Large firms are no place for folks who rock the boat by stating the obvious. To paraphrase the proverb above, it's better to face a bear market than an investment firm in its folly.
    Tactical Asset Allocation
    An obvious solution to a bear market is tactical asset allocation: Portfolio construction should reflect not only client goals, but the current macroeconomic environment. This would help protect investors from threats that are specific to their investment horizon (i.e., retirement during a period of rising inflation). This requires decisive recommendations and ongoing customization, which clients welcome.
    Alas, change is slow in coming. The asset management business reflexively dismisses tactical asset allocation as a pipe dream, unworthy of serious research and attention. And even though more than 90% of investment returns come from asset allocation, attempts to add value via tactical asset allocation are derided as "market-timing," and dismissed as impossible in principle.
    The Status Quo and Vested Interests
    Why the hostility? The largest players in the asset management industry serving retail and high-net-worth customers have a vested interest in the status quo. Their goal is asset gathering, which encourages the big firms to recommend standard asset mixes, diversified by asset class, and outsourced to third-party providers. Standardization of client portfolios allows firms to spend less money on research and investment performance, and more money on sales and asset gathering.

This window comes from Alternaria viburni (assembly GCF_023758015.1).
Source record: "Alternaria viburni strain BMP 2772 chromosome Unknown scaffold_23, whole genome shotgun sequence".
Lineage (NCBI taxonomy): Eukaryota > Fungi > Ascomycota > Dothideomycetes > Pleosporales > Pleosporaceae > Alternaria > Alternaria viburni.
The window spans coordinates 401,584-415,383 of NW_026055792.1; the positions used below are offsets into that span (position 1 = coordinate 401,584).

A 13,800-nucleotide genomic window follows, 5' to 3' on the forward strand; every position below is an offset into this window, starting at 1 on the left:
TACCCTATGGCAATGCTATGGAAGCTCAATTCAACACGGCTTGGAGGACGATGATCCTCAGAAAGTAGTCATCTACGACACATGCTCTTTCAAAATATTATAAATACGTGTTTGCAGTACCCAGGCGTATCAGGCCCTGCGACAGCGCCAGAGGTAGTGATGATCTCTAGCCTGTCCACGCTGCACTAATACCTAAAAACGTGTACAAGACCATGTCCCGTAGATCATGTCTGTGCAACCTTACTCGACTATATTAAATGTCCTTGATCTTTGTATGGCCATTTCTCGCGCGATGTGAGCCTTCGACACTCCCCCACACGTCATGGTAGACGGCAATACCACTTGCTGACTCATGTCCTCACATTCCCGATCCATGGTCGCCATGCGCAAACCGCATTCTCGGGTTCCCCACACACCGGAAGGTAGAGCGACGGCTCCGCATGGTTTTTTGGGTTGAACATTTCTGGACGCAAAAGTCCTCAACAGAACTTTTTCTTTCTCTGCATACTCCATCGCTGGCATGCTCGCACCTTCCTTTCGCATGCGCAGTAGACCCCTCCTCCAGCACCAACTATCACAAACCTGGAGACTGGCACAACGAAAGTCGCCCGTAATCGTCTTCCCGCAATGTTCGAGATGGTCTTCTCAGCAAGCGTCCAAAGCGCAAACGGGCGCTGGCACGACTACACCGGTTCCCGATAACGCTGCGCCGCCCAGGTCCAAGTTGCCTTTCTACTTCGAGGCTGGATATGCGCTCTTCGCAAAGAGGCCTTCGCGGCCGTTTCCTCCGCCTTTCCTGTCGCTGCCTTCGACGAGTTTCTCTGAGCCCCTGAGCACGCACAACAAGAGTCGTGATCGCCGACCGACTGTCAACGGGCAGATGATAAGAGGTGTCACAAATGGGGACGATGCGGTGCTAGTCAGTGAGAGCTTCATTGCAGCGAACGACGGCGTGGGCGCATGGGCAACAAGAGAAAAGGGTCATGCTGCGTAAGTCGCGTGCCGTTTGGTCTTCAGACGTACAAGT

While this is a sound strategy during most markets, its assumptions fall apart under stress. Clients find that alternative assets and pooled vehicles are not liquid, and that their investment providers are ill-equipped to adjust their asset allocation in a bear market. Managers are also reluctant to raise cash, since cash generates no fees.
    Consequently, the largest players have vested interests in:
    1.     Asset mixes based on simplistic risk buckets (aggressive, moderate, conservative)
    2.     A long-term approach to asset allocation, with minimal tactical changes
    3.     Standardization of client portfolios
    4.     Neglect of cash as an asset class
    Simplistic risk buckets spit out a mix of stocks and bonds for "aggressive" investors, "conservative" investors, and everyone in between. These tools would now reflexively put a conservative investor in long-term U.S. government bonds. Unfortunately, duration risk now makes long-term bonds very risky vis-à-vis inflation and long-term purchasing power. Nevertheless, this is what Modern Portfolio Theory would recommend. Meanwhile, cash continues to get neglected, despite perfect liquidity, zero credit and duration risk, and its excellent track record as an inflation hedge. But who gets paid to recommend cash?

    It Is Better to Fail Conventionally…